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How does one best retain data within a Fragment as its activity goes through an onCreate/Destroy cycle like from Rotation?

In our setup we have potentially large lists loaded from our servers into the fragments custom list adapter and we want to smooth out the UX by not making them reload on rotation. The problem we had with setting the fragment retainInstance=true; is that our adapter has a reference to the context of the original activity and would therefore leak memory. Could we just store the data in the fragment and re-create the adapter; amd if so is that really proper practice?

The next idea is to store the data into a session singleton object and retrieve after rotation which presents a few problems with stale data but we can easily overcome.

The other alternative I see, that seems like it is the *best solution, is to save the data into a bundle and restore into the new fragment after rotation; However, we have quite a few objects that would need to be stored throughout the app and some of our objects are complex, contain lists, multiple types, and would be a pain to make parcelable. Is there a better solution or do we have to bite the bullet and make them Parcelable?

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How about you pass the application context to the adapter rather than the activity? If you're not doing tricky stuff with differently themed contexts, I'd recommend using the application context anyhow, as that will not change for the lifetime of your app. – MH. Aug 8 '12 at 3:27
up vote 4 down vote accepted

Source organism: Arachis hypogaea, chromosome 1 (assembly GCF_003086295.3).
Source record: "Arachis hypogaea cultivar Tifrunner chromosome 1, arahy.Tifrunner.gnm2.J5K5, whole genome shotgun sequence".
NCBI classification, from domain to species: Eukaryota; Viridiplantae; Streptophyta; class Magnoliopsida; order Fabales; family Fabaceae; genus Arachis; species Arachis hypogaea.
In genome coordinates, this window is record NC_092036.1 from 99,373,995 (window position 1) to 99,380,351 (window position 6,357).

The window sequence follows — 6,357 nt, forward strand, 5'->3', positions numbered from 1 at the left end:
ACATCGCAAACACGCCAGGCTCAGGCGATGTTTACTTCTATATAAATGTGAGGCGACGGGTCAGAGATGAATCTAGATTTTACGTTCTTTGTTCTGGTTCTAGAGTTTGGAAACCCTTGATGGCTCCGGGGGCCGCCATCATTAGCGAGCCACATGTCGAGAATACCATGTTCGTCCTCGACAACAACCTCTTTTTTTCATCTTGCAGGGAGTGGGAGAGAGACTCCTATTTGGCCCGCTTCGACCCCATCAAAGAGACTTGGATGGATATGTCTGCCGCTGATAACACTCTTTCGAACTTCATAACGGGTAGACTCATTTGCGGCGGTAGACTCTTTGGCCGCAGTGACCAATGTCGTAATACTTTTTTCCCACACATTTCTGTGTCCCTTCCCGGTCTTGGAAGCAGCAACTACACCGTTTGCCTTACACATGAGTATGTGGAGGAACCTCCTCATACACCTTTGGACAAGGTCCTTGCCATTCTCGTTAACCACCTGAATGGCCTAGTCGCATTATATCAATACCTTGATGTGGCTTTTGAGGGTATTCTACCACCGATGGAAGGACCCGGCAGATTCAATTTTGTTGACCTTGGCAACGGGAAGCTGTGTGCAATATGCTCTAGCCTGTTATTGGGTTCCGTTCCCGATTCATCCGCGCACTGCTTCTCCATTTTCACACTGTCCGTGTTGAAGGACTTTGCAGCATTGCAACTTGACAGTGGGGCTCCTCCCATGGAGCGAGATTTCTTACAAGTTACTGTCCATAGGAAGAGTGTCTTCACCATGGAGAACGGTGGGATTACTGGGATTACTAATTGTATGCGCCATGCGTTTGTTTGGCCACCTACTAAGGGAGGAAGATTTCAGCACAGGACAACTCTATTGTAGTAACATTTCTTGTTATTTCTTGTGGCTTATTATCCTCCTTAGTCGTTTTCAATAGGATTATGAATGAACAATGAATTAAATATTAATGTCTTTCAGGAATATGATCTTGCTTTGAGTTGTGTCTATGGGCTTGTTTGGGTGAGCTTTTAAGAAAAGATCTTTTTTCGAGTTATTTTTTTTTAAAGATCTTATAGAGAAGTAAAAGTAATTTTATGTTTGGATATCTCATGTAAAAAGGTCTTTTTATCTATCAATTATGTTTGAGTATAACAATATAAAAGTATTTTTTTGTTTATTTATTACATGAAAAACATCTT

Just prevent the Activity from recreating itself on rotation (etc). Add


to your Activity definition in your AndroidManifest.xml. Then there's no need for saving anything on rotation.


If you don't like that solution then you've got no choice but to use the onSaveInstanceState mechanism. If you've got complex data, just make your classes Serializable and add them to the Bundle that way.

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As this is heavily discouraged in the Android documentation and elsewhere we aren't looking at this as a viable option.… – Zachary Moshansky Aug 7 '12 at 20:49
Then you've got no choice but to use the onSaveInstanceState mechanism. If you've got complex data, just make your classes Serializable and add them to the Bundle that way. – Christopher Perry Aug 7 '12 at 20:58
If you make that into an answer it will be accepted as correct. The best solution is to make the data parcelable and use the save instance state but due to complexity this can be mitigated by using the retain instance feature of fragments and more carefully managing our fragments resources to ensure we don't keep references to the old activity/views(which should be done anyways as best practice and to improve performance). – Zachary Moshansky Aug 10 '12 at 18:39

Setting the


attribute in Android manifest is the hackiest and most widely abused workaround for disable the default destroy-and-recreate behavior.

See more about that at

Handling Configuration Changes with Fragments :

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According to,you completely can save the data in the fragment as long as it isn't associated with the activity, views, etc. Bundles are really not meant for heavy amounts of data and serializing is slow, so a fragment is ideal for large amounts of data.

It might not be possible for you to completely restore your activity state with the Bundle that the system saves for you with the onSaveInstanceState() callback—it is not designed to carry large objects (such as bitmaps) and the data within it must be serialized then deserialized, which can consume a lot of memory and make the configuration change slow. In such a situation, you can alleviate the burden of reinitializing your activity by retaining a Fragment when your activity is restarted due to a configuration change. This fragment can contain references to stateful objects that you want to retain.

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